The miniaturisation of microelectronic components, combined with increasingly globalised production and very high volumes, have made it possible to radically reduce the manufacturing costs of these microprocessors, which has led to a continuous democratisation, optimisation and development of the range of consumer products that use them (smartphones, computers, watches, televisions, etc.).
The challenge of this miniaturisation has been to develop in parallel products (smaller, more powerful, faster, less energy consuming MEMS, etc.), but also manufacturing processes that make this type of manufacturing more reliable and faster. In this race for miniaturisation, nanotechnologies correspond to the manufacture and manipulation of elements of nanometric dimensions (one billionth of a metre, the size of atoms).
Within the sector, the evolution of product parameters (size, price, power, consumption, durability, etc.) has been progressively overtaken by certain "process" parameters reflecting the efficiency of the industrial tool:
Control and stability of the manufacturing environment
Complexity, reliability and repeatability of manufacturing equipment at each stage of the process
Scalability of the process and the ability to interface with R&D and to change production/products quickly
Security of the supply chain, especially for raw materials (rare earths, silicon, etc.).
The manufacture and final development of certain space and/or aeronautical equipment require an ultra-clean environment, in particular with regard to chemical (VOCs, outgassing of materials, pollution of optics, etc.) and particulate pollution.
In parallel with the major international space issues where the major powers are both competitors and partners (New International Space Station, development of activity on the moon, going to Mars, etc.), the world market for small satellites in low orbit has been expanding rapidly for several years, driven not only by countries but also by large private industrial groups, the majority of which belong to the telecommunications and earth observation sector.
Particularly through its subsidiary Faure QEI, established since the 1990s in the Grenoble area and its participation in the development of major regional players over more than 25 years, ATRIX is familiar with the processes (deposition, lithography, etching, epitaxy, etc.) and equipment (implanter, etching equipment, MOCVD, oven, scrubber, etc.) used in the microelectronics industry. Thus, our group is able to propose environments and utilities that take into account their specific constraints.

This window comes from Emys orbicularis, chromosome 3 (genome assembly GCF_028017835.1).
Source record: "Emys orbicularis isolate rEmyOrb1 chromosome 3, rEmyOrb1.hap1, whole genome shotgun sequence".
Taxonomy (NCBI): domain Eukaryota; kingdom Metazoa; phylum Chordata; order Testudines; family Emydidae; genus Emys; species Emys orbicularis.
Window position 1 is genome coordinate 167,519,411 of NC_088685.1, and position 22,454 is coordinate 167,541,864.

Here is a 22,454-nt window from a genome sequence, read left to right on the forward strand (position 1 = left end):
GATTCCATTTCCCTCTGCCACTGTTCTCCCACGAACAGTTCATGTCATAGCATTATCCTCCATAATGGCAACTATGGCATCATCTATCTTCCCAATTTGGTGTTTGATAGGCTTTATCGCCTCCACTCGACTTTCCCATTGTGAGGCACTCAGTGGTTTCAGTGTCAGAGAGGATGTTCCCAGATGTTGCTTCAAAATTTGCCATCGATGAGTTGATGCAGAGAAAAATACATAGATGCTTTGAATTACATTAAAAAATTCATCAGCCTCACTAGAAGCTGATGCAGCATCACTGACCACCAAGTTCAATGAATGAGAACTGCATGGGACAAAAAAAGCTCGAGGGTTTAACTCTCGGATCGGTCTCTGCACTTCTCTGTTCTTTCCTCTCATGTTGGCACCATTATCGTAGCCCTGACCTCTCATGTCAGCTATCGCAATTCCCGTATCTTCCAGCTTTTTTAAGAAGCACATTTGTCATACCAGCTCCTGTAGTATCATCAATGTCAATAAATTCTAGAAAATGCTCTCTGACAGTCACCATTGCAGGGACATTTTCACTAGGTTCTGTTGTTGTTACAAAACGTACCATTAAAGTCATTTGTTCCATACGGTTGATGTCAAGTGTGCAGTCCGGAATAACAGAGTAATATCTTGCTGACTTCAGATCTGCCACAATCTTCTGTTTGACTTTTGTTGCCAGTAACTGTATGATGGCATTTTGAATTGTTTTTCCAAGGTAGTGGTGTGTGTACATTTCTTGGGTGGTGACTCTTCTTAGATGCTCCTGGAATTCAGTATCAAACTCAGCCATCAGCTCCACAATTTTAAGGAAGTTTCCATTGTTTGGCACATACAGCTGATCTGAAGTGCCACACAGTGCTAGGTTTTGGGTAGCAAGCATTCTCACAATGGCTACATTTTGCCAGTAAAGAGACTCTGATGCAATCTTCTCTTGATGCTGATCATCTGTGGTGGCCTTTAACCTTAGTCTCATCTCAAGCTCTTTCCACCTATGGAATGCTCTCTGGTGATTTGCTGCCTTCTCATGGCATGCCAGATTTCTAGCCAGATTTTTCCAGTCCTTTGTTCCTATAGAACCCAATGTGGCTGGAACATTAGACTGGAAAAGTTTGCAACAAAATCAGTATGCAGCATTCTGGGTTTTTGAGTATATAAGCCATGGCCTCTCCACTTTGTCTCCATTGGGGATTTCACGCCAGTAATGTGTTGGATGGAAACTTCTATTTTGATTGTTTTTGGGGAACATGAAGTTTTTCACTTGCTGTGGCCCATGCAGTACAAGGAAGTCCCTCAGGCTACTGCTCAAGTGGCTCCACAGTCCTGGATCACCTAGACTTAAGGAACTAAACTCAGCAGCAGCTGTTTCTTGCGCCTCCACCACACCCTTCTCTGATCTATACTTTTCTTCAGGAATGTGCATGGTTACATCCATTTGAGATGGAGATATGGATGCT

Similarly, the group's involvement in the space and aeronautics sectors and its R&D capabilities (influence of the outgassing of materials constituting a clean room on the product/process hosted, 3D simulation, etc.) enable it to identify for its customers the best compromise between the technical constraints, the spatial constraints and the investment and operating costs of these environments.
At the various stages of project design and implementation, ATRIX adapts to the needs of its customers and offers them an optimised, modular and scalable research and/or production environment over the long term.
With the support of all the group’s expertise, our architects and project engineers manage our project management, project management assistance or engineering operations integrated into design and construction contracts. ATRIX is thus able to commit to results objectives in terms of performance, costs and schedules.
Capacity studies, sizing and implementation of processes
Assistance with testing and commissioning
Acceptance and qualification operations
Through its areas of activity, ATRIX offers a complete range of consulting and expertise adapted to high-tech industries. The interventions are part of framework contracts or specific missions, the conclusions of which provide the necessary clarifications for the arbitrations that the prescribers of the ATRIX group wish to carry out.